Daylight Savings Time: Is it Still Relevant?

November 3, 2020


Photo taken by Devon Miller at a Fair Grove residence.

Daylight savings time is a yearly occurrence in the United States involving the loss or gain of an hour of time, and is beginning to become a relatively debatable topic.

Contrary to public opinion, daylight savings time was not enacted for farmers, and has not been around for as long as most individuals believe. Daylight savings time was first used in Canada in 1908, and the first record of daylight savings time being officially enacted in the United States was not until 1966, thanks to the Uniform Time Act of 1966. Although daylight savings time as it is commonly known as today has only been around for less than 100 years, there is evidence of ancient civilizations using similar time changing practices. 

Another commonly accepted opinion of the masses is that Benjamin Franklin is the father of daylight savings time. Although Franklin did indeed have a similar idea that he proposed to France to “diminish the cost of light”, where French citizens just got out of bed earlier. Franklin meant this only as a joke towards the French and did not have much to do with enacting daylight savings time in the United States.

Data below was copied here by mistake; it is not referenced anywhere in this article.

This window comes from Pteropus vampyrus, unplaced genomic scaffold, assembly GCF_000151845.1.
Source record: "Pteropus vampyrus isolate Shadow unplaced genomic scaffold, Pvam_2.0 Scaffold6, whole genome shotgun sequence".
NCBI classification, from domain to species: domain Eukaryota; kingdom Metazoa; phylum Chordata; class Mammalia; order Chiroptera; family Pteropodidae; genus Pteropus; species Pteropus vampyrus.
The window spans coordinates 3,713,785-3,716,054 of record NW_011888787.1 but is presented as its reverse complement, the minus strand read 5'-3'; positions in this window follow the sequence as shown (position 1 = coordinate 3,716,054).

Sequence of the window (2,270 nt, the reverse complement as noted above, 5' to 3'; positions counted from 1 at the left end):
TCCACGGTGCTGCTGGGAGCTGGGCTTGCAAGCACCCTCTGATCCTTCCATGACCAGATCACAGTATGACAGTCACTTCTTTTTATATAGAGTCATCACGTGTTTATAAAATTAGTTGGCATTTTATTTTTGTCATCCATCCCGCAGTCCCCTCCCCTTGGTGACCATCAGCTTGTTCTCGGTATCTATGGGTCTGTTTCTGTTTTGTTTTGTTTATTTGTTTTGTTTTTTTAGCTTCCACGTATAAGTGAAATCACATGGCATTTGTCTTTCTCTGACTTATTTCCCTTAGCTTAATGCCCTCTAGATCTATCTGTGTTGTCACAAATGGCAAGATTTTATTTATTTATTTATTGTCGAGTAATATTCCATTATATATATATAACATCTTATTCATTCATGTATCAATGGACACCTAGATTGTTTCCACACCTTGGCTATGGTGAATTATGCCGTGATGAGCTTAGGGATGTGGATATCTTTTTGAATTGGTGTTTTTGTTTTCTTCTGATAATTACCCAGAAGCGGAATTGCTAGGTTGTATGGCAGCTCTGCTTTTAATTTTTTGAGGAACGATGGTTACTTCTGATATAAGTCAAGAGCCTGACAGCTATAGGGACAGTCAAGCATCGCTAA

When daylight savings time was first enacted during World War I the purpose was to conserve energy. If the day during the summer was made “longer” then more citizens would spend their time outdoors and therefore use less energy by having lights on indoors. This, inturn, would allow for less energy to be used by civilians and more energy to go towards the war effort. This same strategy was enacted during World War II and later was made permanent. 

Now, so many years after the enactment of daylight savings time, individuals are beginning to wonder if it is really necessary. Junior, Abigail Gilmartin, stated, “It is too much of a hassle to turn back clocks… Arizona already has no Daylight Savings Time, why not the rest of the country?”

Fair Grove Communications Arts teacher and head of the Scholar Bowl team, Michelle Wahlquist, countered, “I think I would be against making the move to eliminate daylight savings time. Personally, I like the ‘longer’ days of summer.” With daylight savings time recently occurring, this might be one of the last.

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